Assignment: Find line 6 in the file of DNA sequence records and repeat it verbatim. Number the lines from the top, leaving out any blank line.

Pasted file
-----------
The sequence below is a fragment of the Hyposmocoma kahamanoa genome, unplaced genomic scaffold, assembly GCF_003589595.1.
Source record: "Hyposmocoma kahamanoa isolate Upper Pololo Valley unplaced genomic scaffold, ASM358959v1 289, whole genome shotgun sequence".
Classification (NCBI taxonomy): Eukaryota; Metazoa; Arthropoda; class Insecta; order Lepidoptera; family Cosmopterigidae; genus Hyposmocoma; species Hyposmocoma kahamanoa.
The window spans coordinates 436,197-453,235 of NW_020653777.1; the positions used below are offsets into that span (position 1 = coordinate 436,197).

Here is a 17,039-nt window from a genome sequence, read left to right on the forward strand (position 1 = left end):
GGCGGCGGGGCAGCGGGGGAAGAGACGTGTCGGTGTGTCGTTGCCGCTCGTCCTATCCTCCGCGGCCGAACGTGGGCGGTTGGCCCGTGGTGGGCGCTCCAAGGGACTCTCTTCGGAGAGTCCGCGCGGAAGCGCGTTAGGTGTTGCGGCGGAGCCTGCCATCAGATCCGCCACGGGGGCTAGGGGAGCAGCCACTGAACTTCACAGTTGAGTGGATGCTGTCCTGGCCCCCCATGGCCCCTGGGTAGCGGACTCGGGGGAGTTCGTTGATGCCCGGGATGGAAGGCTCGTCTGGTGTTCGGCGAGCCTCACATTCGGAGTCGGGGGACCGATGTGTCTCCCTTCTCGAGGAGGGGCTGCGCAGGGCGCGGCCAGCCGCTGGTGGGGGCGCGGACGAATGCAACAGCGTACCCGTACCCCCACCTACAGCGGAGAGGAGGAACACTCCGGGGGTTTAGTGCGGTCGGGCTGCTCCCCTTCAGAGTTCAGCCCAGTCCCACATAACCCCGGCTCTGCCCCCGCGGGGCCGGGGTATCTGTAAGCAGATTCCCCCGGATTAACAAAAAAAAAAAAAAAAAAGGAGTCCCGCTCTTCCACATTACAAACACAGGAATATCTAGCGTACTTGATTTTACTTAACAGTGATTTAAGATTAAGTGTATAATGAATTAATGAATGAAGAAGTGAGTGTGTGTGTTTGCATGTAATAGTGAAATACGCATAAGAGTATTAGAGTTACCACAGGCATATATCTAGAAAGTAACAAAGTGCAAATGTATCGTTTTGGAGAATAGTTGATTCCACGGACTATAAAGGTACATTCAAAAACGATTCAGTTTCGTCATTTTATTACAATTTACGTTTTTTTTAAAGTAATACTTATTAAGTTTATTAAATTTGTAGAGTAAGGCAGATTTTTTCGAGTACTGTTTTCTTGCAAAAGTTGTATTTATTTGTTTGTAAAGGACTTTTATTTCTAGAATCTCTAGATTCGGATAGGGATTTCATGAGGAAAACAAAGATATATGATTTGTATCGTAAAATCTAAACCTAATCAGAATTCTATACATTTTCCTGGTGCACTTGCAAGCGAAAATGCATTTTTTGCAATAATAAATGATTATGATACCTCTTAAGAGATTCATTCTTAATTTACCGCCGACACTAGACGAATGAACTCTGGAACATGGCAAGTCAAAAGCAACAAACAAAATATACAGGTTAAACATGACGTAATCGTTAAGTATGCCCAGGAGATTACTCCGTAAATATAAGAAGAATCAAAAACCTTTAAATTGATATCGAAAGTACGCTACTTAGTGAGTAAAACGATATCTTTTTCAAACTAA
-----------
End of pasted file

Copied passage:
GGCGGCGGGGCAGCGGGGGAAGAGACGTGTCGGTGTGTCGTTGCCGCTCGTCCTATCCTCCGCGGCCGAACGTGGGCGGTTGGCCCGTGGTGGGCGCTCCAAGGGACTCTCTTCGGAGAGTCCGCGCGGAAGCGCGTTAGGTGTTGCGGCGGAGCCTGCCATCAGATCCGCCACGGGGGCTAGGGGAGCAGCCACTGAACTTCACAGTTGAGTGGATGCTGTCCTGGCCCCCCATGGCCCCTGGGTAGCGGACTCGGGGGAGTTCGTTGATGCCCGGGATGGAAGGCTCGTCTGGTGTTCGGCGAGCCTCACATTCGGAGTCGGGGGACCGATGTGTCTCCCTTCTCGAGGAGGGGCTGCGCAGGGCGCGGCCAGCCGCTGGTGGGGGCGCGGACGAATGCAACAGCGTACCCGTACCCCCACCTACAGCGGAGAGGAGGAACACTCCGGGGGTTTAGTGCGGTCGGGCTGCTCCCCTTCAGAGTTCAGCCCAGTCCCACATAACCCCGGCTCTGCCCCCGCGGGGCCGGGGTATCTGTAAGCAGATTCCCCCGGATTAACAAAAAAAAAAAAAAAAAAGGAGTCCCGCTCTTCCACATTACAAACACAGGAATATCTAGCGTACTTGATTTTACTTAACAGTGATTTAAGATTAAGTGTATAATGAATTAATGAATGAAGAAGTGAGTGTGTGTGTTTGCATGTAATAGTGAAATACGCATAAGAGTATTAGAGTTACCACAGGCATATATCTAGAAAGTAACAAAGTGCAAATGTATCGTTTTGGAGAATAGTTGATTCCACGGACTATAAAGGTACATTCAAAAACGATTCAGTTTCGTCATTTTATTACAATTTACGTTTTTTTTAAAGTAATACTTATTAAGTTTATTAAATTTGTAGAGTAAGGCAGATTTTTTCGAGTACTGTTTTCTTGCAAAAGTTGTATTTATTTGTTTGTAAAGGACTTTTATTTCTAGAATCTCTAGATTCGGATAGGGATTTCATGAGGAAAACAAAGATATATGATTTGTATCGTAAAATCTAAACCTAATCAGAATTCTATACATTTTCCTGGTGCACTTGCAAGCGAAAATGCATTTTTTGCAATAATAAATGATTATGATACCTCTTAAGAGATTCATTCTTAATTTACCGCCGACACTAGACGAATGAACTCTGGAACATGGCAAGTCAAAAGCAACAAACAAAATATACAGGTTAAACATGACGTAATCGTTAAGTATGCCCAGGAGATTACTCCGTAAATATAAGAAGAATCAAAAACCTTTAAATTGATATCGAAAGTACGCTACTTAGTGAGTAAAACGATATCTTTTTCAAACTAA